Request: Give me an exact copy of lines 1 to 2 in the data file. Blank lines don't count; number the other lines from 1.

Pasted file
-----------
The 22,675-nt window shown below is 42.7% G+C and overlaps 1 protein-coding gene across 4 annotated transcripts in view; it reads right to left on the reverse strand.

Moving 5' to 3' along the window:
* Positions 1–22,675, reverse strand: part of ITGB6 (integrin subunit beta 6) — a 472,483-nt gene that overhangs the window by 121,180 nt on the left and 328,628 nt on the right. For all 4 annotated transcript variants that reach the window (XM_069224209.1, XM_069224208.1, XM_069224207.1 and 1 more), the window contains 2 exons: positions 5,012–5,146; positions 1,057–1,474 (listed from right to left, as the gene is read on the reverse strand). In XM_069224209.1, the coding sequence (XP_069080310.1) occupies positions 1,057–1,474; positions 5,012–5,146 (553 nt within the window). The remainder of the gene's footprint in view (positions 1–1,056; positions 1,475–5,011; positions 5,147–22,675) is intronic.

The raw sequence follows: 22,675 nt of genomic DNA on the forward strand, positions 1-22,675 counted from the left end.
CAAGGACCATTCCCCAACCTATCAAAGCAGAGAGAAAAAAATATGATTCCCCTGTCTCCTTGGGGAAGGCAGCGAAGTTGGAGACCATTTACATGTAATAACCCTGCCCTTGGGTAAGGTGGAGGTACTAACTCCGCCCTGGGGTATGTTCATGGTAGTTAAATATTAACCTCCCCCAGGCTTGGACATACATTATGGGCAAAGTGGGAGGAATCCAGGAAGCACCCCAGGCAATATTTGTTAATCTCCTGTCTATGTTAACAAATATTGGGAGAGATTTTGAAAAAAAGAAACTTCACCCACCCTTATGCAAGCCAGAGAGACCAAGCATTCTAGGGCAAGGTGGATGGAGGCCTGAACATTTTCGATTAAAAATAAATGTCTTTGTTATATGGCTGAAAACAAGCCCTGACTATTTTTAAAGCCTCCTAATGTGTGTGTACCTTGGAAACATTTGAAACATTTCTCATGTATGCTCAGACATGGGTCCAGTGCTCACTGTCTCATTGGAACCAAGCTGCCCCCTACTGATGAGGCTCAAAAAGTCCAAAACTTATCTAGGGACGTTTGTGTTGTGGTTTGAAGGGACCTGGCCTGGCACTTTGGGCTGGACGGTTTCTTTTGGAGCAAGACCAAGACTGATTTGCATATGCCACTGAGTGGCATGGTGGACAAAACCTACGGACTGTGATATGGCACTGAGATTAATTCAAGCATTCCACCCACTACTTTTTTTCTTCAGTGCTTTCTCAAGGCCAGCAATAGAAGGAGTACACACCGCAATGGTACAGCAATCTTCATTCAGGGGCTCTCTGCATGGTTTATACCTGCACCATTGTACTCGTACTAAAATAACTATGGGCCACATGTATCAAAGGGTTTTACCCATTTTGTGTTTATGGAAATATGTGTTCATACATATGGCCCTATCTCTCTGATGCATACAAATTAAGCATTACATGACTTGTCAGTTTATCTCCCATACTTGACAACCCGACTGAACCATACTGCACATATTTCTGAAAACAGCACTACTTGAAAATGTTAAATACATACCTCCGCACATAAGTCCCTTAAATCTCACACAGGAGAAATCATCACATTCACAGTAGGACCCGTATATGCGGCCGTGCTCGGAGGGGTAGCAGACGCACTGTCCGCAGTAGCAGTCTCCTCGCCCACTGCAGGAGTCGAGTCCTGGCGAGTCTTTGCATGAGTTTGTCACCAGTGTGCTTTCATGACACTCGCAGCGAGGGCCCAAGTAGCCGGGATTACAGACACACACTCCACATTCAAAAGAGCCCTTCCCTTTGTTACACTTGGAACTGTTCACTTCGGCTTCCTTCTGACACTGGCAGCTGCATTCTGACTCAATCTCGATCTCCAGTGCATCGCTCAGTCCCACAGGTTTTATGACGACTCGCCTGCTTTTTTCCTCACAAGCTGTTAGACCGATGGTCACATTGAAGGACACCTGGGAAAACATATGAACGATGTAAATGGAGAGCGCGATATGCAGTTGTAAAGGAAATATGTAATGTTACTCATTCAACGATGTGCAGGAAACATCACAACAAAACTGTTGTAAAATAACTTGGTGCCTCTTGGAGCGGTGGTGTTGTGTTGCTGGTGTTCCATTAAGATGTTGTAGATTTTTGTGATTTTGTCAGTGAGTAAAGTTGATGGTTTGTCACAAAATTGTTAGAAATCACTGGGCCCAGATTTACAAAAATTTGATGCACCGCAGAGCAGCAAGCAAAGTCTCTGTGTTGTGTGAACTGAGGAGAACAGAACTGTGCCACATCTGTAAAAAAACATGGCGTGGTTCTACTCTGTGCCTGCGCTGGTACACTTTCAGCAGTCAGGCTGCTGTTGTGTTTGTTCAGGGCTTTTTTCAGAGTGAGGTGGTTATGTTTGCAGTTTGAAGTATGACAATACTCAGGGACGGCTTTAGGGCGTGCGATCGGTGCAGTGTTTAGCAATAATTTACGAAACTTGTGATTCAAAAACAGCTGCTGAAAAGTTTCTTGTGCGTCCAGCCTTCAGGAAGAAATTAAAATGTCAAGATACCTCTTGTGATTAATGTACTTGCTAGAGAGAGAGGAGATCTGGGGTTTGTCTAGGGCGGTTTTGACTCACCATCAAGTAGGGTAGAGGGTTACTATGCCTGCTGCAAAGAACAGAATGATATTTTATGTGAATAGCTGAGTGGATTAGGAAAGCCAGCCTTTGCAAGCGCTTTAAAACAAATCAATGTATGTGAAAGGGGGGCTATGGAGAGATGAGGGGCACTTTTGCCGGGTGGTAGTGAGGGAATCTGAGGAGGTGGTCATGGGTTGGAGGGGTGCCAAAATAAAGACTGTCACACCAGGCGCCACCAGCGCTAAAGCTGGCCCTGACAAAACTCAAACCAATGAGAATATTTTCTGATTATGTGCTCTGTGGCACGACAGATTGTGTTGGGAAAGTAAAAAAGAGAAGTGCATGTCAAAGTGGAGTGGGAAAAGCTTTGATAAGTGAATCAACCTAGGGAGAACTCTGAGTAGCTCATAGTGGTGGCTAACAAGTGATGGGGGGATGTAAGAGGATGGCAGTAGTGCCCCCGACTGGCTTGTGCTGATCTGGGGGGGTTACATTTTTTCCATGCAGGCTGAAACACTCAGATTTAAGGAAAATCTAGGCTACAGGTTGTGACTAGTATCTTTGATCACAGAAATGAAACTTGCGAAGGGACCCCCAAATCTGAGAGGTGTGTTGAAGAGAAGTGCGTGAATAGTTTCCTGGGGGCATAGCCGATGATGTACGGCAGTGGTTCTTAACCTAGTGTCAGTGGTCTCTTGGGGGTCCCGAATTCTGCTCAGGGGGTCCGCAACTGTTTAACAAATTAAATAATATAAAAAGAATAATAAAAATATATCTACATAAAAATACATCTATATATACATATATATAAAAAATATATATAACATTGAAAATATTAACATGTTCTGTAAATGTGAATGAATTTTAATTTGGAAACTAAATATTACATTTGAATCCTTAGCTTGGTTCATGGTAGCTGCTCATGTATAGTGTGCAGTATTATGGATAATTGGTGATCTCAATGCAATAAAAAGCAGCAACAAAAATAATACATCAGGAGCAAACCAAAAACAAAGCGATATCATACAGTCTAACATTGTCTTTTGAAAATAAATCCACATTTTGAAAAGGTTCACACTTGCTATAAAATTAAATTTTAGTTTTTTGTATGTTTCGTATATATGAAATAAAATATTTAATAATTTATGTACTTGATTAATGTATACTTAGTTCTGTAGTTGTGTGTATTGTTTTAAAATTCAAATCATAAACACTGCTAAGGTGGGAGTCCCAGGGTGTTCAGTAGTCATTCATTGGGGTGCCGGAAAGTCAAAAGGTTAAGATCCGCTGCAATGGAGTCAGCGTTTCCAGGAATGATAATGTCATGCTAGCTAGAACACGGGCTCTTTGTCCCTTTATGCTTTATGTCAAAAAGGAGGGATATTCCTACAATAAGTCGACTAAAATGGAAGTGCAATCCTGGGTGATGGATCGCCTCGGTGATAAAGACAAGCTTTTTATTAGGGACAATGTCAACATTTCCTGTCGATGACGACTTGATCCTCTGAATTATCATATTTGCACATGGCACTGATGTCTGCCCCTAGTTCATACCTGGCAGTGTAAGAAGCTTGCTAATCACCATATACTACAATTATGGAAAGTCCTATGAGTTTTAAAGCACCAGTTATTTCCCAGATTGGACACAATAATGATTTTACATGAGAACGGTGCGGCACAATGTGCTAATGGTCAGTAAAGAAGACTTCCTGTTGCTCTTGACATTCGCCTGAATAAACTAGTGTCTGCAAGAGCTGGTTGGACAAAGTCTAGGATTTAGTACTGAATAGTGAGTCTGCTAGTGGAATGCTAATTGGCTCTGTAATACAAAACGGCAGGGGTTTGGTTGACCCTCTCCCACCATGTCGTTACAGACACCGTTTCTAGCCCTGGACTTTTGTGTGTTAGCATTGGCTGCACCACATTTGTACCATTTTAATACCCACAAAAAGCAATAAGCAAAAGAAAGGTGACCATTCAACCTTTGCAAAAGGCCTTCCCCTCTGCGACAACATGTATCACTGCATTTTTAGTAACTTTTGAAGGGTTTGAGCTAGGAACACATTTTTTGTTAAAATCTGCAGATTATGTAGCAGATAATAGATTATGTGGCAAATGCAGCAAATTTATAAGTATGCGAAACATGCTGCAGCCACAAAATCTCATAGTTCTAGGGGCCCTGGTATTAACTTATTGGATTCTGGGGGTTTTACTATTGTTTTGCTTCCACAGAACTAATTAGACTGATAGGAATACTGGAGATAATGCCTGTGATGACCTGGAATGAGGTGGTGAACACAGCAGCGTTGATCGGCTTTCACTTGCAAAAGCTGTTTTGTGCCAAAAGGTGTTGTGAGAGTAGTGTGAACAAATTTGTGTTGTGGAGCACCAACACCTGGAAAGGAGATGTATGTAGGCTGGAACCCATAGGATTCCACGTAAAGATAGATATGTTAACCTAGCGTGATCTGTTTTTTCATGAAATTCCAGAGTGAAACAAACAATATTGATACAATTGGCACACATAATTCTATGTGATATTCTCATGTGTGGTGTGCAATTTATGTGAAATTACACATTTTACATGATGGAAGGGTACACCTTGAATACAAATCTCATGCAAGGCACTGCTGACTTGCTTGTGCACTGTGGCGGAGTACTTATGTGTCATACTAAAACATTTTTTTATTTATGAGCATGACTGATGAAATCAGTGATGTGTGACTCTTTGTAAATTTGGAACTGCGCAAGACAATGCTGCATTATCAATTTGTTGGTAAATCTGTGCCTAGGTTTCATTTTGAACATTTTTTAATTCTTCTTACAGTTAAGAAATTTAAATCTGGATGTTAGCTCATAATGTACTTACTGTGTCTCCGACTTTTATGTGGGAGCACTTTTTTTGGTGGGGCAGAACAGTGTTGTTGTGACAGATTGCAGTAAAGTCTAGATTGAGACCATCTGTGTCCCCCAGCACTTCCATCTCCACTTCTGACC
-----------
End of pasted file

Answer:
The 22,675-nt window shown below is 42.7% G+C and overlaps 1 protein-coding gene across 4 annotated transcripts in view; it reads right to left on the reverse strand.

Moving 5' to 3' along the window: